Summary

• The most common cause of degradation of drugs in aqueous systems is hydrolysis and the most susceptible drugs are those containing ester, amide, lactone, lactam, imide or carbamate groups. Hydrolysis can be controlled by adjusting the pH to that of maximum stability or in some cases by the addition of nonaqueous solvents.

• Oxidative degradation is a problem with drugs possessing carbon-carbon double bonds such as the steroids, polyunsaturated fatty acids and polyene antibiotics. Such drugs can be stabilised by replacing the oxygen in the system with inert gases such as nitrogen; by avoiding contact with metals such as iron, cobalt and nickel, and by adding antioxidants or reducing agents to the solution. Some oxidative degradations are pH-dependent and can be stabilised by buffering the system.

• Loss of activity of solutions of some drugs such as the tetracyclines can occur because of epimerisation of the drug molecule, while others such as vitamin A lose activity because of geometrical isomerisation.

• Photochemical decomposition can be a problem with drugs such as the pheno-thiazine tranquillisers and can cause discoloration of the solution and loss of activity. Such systems have to be stored in amber glass containers, which remove the ultraviolet components of light.

• Reactions can be classified according to their order of reaction; the breakdown of drugs in the majority of preparations in which the drug is dissolved in aqueous solution follows first-order or pseudo firstorder kinetics. There are, however, many cases of drugs in which decomposition occurs simultaneously by two or more pathways (parallel reactions), or involves a sequence of decomposition steps (consecutive reactions) or a reversible reaction.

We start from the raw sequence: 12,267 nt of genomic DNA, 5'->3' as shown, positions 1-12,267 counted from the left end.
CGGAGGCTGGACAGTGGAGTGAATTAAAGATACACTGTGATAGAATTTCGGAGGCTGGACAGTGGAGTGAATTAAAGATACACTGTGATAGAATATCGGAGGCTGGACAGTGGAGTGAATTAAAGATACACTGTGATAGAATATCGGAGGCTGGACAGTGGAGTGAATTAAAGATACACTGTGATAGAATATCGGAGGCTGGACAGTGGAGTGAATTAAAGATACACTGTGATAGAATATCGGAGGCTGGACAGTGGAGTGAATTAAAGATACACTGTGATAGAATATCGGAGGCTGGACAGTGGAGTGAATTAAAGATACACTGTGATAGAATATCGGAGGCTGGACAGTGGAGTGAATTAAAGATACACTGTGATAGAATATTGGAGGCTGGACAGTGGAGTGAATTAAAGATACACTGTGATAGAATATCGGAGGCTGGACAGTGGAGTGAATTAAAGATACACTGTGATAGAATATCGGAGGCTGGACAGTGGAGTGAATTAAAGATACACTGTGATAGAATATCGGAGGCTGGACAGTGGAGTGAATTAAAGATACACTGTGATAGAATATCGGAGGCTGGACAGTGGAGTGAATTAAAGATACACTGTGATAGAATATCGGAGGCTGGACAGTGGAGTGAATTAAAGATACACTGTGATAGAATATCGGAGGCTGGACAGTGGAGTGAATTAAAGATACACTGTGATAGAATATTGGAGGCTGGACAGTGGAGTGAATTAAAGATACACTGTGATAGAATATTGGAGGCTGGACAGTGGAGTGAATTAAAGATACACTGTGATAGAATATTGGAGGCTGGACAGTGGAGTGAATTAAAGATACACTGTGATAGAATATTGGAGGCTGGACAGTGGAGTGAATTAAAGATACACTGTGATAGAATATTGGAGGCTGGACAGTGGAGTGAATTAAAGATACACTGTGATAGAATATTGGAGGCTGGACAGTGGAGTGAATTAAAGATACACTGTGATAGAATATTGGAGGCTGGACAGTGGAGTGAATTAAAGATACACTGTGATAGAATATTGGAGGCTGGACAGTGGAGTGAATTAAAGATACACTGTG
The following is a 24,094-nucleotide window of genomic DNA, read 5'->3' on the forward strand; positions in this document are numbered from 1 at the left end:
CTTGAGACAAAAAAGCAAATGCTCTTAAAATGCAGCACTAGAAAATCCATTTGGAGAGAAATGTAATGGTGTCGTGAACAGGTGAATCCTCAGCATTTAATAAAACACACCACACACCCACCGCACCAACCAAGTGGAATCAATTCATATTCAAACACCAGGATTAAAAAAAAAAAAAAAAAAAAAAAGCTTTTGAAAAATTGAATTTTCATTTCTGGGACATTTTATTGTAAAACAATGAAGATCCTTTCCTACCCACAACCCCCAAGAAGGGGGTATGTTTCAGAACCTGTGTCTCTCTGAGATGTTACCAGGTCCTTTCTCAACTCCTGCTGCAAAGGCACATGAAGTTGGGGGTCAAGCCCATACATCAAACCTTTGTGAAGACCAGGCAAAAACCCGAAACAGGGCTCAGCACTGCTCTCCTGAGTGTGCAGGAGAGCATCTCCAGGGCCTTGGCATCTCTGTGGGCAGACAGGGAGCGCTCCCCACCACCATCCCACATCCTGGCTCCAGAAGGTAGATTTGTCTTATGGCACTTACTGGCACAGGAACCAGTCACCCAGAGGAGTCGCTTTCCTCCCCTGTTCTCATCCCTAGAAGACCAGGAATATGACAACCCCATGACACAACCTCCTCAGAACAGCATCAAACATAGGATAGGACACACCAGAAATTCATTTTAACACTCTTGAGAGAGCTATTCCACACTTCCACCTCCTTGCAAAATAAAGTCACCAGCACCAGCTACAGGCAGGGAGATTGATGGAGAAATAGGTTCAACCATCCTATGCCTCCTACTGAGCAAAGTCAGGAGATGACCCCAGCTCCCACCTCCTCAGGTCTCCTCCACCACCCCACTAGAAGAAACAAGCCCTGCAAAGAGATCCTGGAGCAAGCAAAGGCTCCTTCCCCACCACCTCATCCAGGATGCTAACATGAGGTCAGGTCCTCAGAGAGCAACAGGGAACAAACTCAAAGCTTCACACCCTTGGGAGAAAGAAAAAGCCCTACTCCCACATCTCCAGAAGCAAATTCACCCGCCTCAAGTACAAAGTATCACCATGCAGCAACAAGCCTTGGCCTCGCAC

• The hydrolysis rate of drugs in liquid dosage forms is strongly influenced by the pH of the solution and can be catalysed not only by H + and OH- ions (specific acid-base catalysis) but also by the components of the buffer used (general acid-base catalysis). We have looked at the ways in which the effect of the buffer components can be removed so that the pH of maximum stability of the solution can be determined from the pH-rate profile and the rate constants for specific acid-base catalysis can be calculated.

• Temperature increase usually causes a pronounced increase of hydrolytic degradation. We have seen how to calculate the hydrolytic rate constant at room temperature from data at elevated temperatures using the Arrhenius equation.

• The addition of electrolyte can increase the hydrolysis rate if the reaction involves the interaction of the drug ion with an ion of similar charge. Similarly, a change of solvent to one of lower dielectric constant will stabilise only this type of system but not one involving the reaction between ions of opposite sign.

• In solid dosage forms containing drugs that are susceptible to hydrolysis, decomposition of the drug can occur if moisture is allowed to adsorb on the surface of the dosage form. Careful selection of packaging is important to reduce this possibility. Drug which dissolves in this surface layer will be affected by many of the factors which

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